I'm very confident in the abilities I bring to the table, the senior quarterback said Wednesday afternoon in a conference call with reporters previewing Saturday's Blue-White Game. I'm pretty proud of what I've done so far this spring. I think it's been very productive and I've gotten better. I'm very confident that I can run this team and lead a successful offense.
Clark is battling redshirt sophomore Pat Devlin for the starting spot vacated by the graduated Anthony Morelli. He's got a number of reasons to hope for the best. He has spent more time in Penn State's system than his rival, has more game experience and has played a key role in a significant victory, having rushed for 50 yards in the Nittany Lions' Alamo Bowl triumph over Texas A&M last December.
Whether that's enough to put him over the top is undetermined and will likely remain so until preseason practice gets under way. The Lions are taking a long look at Devlin, and the former Parade All-American said he believes he can make a case of his own.
I have confidence in my abilities, Devlin said. We both have been playing real well this spring. It'll be up to the coaches to make that decision and up to us to play as hard as we can to help the coaches make that decision.
The knock on Devlin, if there is one, is that he's a pocket passer and doesn't have the versatility that Clark brings to the offense. The knock on Clark has always been that he's not as effective with his arm as he is with his feet. Both players are eager to dispel those views.
That's one thing I am trying to silence. I want to silence all the critics who think of me as a runner first, Clark said. I can run, don't get me wrong. And that's what [people] have seen in games. But I'm a passer before I'm a runner. Most of the plays I was [involved] in this past season were running plays. I think I had two or three pass plays in the heat of a game, not when the reserves were in. Come Saturday and hopefully the start of the season, that perception of me as just a runner will change.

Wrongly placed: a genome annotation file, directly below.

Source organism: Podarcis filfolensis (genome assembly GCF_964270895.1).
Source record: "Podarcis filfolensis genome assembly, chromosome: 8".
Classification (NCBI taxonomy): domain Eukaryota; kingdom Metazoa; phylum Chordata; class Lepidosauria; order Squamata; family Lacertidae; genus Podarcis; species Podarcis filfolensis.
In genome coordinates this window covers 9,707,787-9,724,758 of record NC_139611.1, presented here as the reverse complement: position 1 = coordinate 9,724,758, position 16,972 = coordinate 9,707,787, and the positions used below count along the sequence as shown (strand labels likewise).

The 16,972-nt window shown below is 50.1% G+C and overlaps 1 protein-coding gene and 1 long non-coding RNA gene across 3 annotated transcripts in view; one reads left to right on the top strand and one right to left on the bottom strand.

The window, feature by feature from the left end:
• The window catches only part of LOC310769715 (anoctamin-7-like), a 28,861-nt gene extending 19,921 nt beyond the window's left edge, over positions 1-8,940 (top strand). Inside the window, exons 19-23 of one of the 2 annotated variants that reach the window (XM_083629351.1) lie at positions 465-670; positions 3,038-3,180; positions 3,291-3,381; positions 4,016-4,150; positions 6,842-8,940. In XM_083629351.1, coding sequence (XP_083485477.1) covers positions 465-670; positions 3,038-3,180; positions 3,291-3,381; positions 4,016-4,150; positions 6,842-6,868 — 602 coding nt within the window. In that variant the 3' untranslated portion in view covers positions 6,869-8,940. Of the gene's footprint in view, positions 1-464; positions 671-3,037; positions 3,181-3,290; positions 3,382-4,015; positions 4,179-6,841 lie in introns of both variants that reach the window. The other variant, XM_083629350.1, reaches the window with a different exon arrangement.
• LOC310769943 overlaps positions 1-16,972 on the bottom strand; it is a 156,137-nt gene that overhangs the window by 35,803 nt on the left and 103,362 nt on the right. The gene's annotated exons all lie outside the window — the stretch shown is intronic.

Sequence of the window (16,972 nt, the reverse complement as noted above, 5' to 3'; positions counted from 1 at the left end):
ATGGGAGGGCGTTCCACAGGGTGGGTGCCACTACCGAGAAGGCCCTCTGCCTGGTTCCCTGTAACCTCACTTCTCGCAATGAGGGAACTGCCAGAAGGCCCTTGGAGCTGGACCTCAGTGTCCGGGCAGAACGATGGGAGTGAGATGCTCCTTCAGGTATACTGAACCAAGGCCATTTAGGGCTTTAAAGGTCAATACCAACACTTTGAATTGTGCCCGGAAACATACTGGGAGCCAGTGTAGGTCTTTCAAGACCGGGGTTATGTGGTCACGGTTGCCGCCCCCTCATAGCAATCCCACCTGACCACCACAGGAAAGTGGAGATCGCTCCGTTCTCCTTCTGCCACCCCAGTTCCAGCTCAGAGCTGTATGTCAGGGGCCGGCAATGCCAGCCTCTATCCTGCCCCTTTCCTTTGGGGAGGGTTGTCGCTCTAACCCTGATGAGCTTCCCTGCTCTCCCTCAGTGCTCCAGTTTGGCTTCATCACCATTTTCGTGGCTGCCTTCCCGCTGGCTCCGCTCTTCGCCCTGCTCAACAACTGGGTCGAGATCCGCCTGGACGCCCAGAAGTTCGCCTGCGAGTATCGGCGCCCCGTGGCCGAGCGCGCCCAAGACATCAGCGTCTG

Meanwhile, teammates take exception to the portrayal of Devlin as lacking mobility. Said senior safety Anthony Scirrotto: I'll tell you right now, they are both dual-threat quarterbacks in my eyes. They're both doing well now fighting for the position and it's great to see that.
At the Coaches Clinic Scrimmage last Saturday, Clark took his reps with the first-team offense, while Devlin led the second-team squad. Whether that's an accurate indication of where things stand is, at the moment, unclear, even to the participants. Said Devlin, It hasn't been like that all spring. Me and Daryll had been splitting reps, and on Monday we went back to splitting reps. So I don't know what went on there.
Devlin said it's hard to stay sharp while sitting out, adding that bad habits sometimes form while playing on the scout team as he did as a true freshman in 2006. But he has nevertheless impressed teammates with his presence in the huddle — receiver Deon Butler compared him to Brett Favre a few weeks ago — and he has seen significant action with the first-team offense this spring, the Coaches Clinic Scrimmage nothwithstanding. As far as he's concerned, the starting position is still there for the taking.
I think it all comes down to whoever make the best reads, the right reads and is doing the right things with the football, he said.
Pressed on whether he would consider transferring if he weren't named the starter, Devlin demurred. As of right now, I haven't even thought about it, he said. Clark has at least one season of eligibility remaining, possibly two, which means Devlin could potentially sit out until his senior year if Clark claims the position outright this season.
For now, both players are focused on finishing practice on a good note. Clark said he expects to be nervous on Saturday, but regardless of how it goes, he's satisfied with what he has accomplished this spring.
I'm working hard, I'm getting better, I'm competing, he said. The rest is up to the coaches.